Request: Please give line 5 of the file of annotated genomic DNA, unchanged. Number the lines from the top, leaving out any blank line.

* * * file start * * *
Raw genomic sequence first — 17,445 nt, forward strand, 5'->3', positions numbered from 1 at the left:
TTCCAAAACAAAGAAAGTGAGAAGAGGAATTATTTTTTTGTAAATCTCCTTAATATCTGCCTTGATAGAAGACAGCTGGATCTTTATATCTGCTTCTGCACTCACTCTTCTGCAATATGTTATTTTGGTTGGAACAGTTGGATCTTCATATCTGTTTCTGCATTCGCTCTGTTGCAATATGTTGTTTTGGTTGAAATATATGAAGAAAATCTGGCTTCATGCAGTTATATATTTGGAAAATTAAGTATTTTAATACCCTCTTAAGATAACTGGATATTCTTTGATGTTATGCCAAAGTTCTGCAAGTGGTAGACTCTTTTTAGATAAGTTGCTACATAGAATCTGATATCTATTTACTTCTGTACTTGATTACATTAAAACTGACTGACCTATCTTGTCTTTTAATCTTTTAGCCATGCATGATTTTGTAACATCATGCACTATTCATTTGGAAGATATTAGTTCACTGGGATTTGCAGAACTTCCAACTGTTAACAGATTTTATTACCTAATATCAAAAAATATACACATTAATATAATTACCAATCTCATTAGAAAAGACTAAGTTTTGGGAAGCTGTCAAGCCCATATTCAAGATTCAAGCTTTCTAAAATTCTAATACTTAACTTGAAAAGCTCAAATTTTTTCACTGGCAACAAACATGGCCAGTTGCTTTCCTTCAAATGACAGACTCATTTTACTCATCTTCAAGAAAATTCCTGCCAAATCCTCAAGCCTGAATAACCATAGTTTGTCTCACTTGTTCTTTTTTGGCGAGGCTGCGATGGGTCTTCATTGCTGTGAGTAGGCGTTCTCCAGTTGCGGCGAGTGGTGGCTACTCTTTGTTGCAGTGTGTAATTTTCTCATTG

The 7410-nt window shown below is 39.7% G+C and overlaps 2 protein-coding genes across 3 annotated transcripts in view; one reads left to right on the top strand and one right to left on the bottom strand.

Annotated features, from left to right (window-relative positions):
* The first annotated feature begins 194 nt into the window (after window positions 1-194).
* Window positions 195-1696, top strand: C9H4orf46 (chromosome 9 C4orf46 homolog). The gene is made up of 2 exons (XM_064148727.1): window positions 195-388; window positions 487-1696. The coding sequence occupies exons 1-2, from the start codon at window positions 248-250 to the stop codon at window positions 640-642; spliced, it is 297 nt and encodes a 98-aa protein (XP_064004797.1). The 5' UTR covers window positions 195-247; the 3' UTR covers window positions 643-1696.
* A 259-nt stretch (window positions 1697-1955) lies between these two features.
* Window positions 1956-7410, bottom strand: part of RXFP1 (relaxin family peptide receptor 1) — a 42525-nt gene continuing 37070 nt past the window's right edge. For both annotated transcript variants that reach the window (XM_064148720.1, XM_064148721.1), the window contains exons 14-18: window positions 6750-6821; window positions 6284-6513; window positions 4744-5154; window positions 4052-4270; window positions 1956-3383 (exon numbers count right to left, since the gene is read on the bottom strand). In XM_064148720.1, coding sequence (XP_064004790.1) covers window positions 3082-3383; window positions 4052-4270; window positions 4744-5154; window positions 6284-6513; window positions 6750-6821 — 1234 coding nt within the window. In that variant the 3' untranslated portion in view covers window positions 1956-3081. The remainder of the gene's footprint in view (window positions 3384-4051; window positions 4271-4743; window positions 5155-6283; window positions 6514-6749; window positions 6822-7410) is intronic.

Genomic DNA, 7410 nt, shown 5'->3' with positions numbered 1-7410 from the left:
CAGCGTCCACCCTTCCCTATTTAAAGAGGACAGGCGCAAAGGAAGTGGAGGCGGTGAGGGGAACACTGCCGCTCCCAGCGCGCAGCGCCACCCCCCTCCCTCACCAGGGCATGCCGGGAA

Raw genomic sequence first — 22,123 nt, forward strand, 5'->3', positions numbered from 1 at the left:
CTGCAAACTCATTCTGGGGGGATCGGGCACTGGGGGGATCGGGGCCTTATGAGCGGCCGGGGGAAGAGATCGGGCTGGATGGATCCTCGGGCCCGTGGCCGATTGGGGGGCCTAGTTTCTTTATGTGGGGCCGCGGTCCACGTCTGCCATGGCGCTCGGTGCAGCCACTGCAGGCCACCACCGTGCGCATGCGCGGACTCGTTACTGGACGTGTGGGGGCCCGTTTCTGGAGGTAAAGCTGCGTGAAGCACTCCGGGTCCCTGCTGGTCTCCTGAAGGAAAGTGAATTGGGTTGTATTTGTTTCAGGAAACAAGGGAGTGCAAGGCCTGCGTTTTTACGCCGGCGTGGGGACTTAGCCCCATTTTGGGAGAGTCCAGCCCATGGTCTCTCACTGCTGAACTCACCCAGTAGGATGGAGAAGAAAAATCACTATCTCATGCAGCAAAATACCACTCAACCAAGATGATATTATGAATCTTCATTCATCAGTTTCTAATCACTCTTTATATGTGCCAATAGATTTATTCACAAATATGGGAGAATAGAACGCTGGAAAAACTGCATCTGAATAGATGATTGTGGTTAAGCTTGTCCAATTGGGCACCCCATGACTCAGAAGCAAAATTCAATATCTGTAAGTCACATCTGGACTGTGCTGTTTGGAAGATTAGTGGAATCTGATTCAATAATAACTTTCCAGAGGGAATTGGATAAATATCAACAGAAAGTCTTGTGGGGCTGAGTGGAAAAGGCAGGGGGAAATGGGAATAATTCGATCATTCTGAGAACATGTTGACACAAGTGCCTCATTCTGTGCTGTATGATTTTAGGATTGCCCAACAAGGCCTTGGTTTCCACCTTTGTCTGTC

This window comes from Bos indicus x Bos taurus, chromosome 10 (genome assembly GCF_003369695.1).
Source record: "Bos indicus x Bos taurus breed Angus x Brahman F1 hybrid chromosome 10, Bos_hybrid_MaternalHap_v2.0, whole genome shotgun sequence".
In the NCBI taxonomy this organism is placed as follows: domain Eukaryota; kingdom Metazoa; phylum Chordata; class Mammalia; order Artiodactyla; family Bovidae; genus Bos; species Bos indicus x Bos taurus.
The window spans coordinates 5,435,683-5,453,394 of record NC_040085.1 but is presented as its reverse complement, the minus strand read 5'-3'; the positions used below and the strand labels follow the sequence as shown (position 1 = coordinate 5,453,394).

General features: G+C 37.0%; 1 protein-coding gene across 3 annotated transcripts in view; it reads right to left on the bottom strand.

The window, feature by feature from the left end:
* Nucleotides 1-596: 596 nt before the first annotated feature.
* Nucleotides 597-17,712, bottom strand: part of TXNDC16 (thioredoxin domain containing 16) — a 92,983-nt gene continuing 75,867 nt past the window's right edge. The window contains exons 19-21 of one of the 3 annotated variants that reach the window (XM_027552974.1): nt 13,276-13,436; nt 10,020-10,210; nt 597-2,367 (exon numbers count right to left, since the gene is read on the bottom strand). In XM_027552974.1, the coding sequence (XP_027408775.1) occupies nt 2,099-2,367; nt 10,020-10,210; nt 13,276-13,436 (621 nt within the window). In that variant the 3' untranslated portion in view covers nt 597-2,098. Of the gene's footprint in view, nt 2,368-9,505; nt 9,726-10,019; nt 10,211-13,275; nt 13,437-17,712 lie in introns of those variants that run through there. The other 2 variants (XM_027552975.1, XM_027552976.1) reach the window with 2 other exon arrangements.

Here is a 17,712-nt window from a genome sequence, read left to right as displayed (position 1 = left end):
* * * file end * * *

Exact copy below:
* The first annotated feature begins 194 nt into the window (after window positions 1-194).